So Roberto Sr. added pipes to an old soccer net, with the woods behind his home serving as a backdrop. Six-year-old Ricky would kick from 15 yards out, while Roberto took each of the 35 yards available to him before running out of yard space.
Before long, the boys were losing footballs so deep in the woods that their father raised a net. But it didn't take long before they were drilling field goals above that, too.
"We outgrew that net pretty quick," said Roberto.
That's when they started hopping the fence at South Lake High School. It's also when Banks realized he had a potential star on his hands.
In Pop Warner, Aguayo continued to focus on kicking along with his "real positions," linebacker and tight end. But when he got to South Lake, he was asked to join the varsity team right away and drop everything but special teams.
"I didn't play any other positions," said Aguayo, noting that Banks—among many others—saw something in him as a kicker. "He knew what I was capable of doing and he didn't want me to get hurt."
He reluctantly played soccer that spring, but after suffering a bad bone bruise on his kicking knee in his very first high school soccer match—an injury that would put him out of commission for three months—a 15-year-old Aguayo wasn't taking any more chances.
No more linebacker, no more tight end, no more footy.
And that's exactly when he began to make his mark nationally, starting at a local Kohl's Camp in West Palm Beach, where he remembers being awestruck by Jupiter product Cody Parkey, who at the time was the top-ranked high school kicker in the United States.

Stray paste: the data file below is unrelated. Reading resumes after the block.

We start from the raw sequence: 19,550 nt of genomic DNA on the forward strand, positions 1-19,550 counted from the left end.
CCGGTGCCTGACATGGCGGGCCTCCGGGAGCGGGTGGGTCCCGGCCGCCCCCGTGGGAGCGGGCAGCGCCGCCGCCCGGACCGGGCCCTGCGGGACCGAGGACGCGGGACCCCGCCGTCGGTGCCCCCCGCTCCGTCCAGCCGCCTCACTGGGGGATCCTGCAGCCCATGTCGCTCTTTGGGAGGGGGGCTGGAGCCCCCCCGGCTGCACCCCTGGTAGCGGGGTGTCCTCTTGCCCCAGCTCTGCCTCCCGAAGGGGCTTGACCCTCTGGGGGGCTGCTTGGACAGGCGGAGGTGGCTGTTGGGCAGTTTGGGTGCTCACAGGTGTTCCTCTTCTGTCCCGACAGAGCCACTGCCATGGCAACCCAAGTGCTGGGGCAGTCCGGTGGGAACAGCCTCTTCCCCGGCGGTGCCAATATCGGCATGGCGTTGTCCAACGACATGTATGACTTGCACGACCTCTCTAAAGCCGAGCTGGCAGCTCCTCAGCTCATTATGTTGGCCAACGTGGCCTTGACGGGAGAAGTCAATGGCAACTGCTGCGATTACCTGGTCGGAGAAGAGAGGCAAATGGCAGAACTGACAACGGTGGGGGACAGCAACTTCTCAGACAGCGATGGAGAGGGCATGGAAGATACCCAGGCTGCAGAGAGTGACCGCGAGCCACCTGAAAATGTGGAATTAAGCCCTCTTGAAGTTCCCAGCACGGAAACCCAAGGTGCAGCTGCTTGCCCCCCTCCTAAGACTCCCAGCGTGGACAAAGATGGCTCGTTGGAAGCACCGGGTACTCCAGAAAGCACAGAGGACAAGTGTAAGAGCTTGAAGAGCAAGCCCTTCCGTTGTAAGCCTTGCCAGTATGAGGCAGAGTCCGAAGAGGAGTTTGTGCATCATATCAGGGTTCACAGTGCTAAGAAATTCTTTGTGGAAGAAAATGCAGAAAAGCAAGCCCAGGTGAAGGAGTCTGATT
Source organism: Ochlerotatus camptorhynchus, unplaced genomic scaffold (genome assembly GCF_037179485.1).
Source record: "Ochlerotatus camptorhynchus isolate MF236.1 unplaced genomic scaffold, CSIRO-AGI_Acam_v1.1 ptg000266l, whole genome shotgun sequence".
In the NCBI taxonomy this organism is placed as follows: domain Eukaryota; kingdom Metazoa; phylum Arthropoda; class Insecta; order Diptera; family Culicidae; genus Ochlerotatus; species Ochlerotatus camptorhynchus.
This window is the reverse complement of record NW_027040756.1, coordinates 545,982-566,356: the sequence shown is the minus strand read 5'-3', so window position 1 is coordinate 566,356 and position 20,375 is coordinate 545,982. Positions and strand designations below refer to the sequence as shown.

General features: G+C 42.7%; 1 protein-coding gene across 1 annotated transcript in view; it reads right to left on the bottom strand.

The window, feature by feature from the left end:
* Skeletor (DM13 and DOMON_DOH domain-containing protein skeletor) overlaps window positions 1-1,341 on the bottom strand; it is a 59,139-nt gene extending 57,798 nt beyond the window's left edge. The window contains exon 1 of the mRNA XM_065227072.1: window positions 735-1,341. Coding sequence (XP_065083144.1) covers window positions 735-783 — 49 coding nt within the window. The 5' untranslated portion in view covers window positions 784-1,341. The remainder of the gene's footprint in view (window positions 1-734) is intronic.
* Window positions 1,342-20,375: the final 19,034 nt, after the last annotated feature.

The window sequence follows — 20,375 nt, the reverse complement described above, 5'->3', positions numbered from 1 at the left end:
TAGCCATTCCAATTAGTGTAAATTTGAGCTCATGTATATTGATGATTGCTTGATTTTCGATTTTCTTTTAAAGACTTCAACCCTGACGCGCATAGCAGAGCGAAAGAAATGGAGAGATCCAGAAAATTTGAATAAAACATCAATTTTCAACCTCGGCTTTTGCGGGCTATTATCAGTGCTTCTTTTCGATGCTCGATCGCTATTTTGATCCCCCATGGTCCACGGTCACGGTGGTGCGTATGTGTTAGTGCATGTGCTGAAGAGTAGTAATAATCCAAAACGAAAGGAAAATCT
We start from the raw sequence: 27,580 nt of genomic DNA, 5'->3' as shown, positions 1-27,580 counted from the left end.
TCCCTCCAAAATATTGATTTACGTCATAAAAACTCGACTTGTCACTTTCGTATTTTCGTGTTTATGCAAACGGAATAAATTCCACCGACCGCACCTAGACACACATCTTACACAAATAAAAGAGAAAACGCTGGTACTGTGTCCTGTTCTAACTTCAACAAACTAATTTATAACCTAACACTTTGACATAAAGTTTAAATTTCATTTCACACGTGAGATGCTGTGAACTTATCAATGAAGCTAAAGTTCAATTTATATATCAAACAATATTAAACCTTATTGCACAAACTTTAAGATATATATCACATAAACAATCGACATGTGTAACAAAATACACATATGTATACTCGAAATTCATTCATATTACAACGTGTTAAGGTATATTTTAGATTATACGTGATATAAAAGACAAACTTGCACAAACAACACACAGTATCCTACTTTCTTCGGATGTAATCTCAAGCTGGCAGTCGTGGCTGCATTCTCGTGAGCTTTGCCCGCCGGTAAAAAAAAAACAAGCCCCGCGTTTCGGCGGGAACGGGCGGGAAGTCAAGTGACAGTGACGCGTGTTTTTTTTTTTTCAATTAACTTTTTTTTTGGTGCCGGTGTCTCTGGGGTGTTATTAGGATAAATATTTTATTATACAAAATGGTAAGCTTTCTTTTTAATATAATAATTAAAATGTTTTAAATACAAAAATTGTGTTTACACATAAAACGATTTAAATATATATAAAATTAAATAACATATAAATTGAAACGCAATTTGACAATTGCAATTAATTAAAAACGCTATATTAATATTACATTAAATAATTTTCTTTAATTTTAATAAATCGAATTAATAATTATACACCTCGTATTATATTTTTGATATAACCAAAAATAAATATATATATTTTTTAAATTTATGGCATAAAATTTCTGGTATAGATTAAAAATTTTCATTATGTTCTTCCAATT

"Dad, that's the No. 1 kicker in the country," he remembers telling Roberto Sr. "How cool is that?"
Parkey, a 17-year-old soon-to-be senior who had already committed to Auburn, blew Aguayo and the rest of the onlookers away with an 80-yard kickoff.
Then the 15-year-old Aguayo stepped up and drilled one 79 yards. Again blown away and under the impression he must have been older, fellow participants began asking him which schools were recruiting him and whether he'd committed somewhere.
"I was like, 'Honestly, I didn't know I was this good,'" Roberto said.
That performance caused enough buzz to grant him an invite to the Kohl's National Invitational Scholarship Camp in Wisconsin, where he was by far the youngest of several hundred participants, many of whom went on to play Division I and/or in the NFL.
"Roberto beat all of their tails on kickoffs, and you could see that fire," recalled Kohl. "When it was time to compete, he stepped up his game. I'll never forget that he has that natural ability to be able to compete. And that's a special gift. He was very talented obviously, but here's this little guy beating guys who are a year or two years older."